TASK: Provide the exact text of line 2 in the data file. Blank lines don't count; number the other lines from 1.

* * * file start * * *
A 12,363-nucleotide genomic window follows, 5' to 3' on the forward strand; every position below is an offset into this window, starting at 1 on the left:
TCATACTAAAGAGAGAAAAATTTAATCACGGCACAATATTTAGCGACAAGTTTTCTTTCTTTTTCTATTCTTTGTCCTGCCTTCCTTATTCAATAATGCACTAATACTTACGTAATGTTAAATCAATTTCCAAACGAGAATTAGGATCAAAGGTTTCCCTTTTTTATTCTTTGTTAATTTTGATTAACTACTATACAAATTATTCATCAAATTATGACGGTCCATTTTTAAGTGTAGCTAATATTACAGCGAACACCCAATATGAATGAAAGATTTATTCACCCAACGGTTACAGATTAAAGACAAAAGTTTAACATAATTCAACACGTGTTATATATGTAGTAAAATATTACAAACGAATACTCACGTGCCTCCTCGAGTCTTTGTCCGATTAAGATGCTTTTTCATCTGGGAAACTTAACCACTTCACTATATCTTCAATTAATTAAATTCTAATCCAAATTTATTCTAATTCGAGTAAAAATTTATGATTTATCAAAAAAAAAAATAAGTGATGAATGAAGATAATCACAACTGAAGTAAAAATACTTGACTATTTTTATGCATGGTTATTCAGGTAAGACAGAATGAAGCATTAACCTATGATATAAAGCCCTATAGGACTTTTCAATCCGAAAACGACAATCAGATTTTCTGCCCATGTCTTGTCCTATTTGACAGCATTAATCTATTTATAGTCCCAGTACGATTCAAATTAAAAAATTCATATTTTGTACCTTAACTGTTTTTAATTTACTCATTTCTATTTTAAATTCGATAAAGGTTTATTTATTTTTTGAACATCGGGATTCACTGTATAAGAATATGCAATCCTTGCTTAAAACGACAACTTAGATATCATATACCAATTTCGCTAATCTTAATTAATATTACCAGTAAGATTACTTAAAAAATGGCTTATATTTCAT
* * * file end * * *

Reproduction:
TCATACTAAAGAGAGAAAAATTTAATCACGGCACAATATTTAGCGACAAGTTTTCTTTCTTTTTCTATTCTTTGTCCTGCCTTCCTTATTCAATAATGCACTAATACTTACGTAATGTTAAATCAATTTCCAAACGAGAATTAGGATCAAAGGTTTCCCTTTTTTATTCTTTGTTAATTTTGATTAACTACTATACAAATTATTCATCAAATTATGACGGTCCATTTTTAAGTGTAGCTAATATTACAGCGAACACCCAATATGAATGAAAGATTTATTCACCCAACGGTTACAGATTAAAGACAAAAGTTTAACATAATTCAACACGTGTTATATATGTAGTAAAATATTACAAACGAATACTCACGTGCCTCCTCGAGTCTTTGTCCGATTAAGATGCTTTTTCATCTGGGAAACTTAACCACTTCACTATATCTTCAATTAATTAAATTCTAATCCAAATTTATTCTAATTCGAGTAAAAATTTATGATTTATCAAAAAAAAAAATAAGTGATGAATGAAGATAATCACAACTGAAGTAAAAATACTTGACTATTTTTATGCATGGTTATTCAGGTAAGACAGAATGAAGCATTAACCTATGATATAAAGCCCTATAGGACTTTTCAATCCGAAAACGACAATCAGATTTTCTGCCCATGTCTTGTCCTATTTGACAGCATTAATCTATTTATAGTCCCAGTACGATTCAAATTAAAAAATTCATATTTTGTACCTTAACTGTTTTTAATTTACTCATTTCTATTTTAAATTCGATAAAGGTTTATTTATTTTTTGAACATCGGGATTCACTGTATAAGAATATGCAATCCTTGCTTAAAACGACAACTTAGATATCATATACCAATTTCGCTAATCTTAATTAATATTACCAGTAAGATTACTTAAAAAATGGCTTATATTTCAT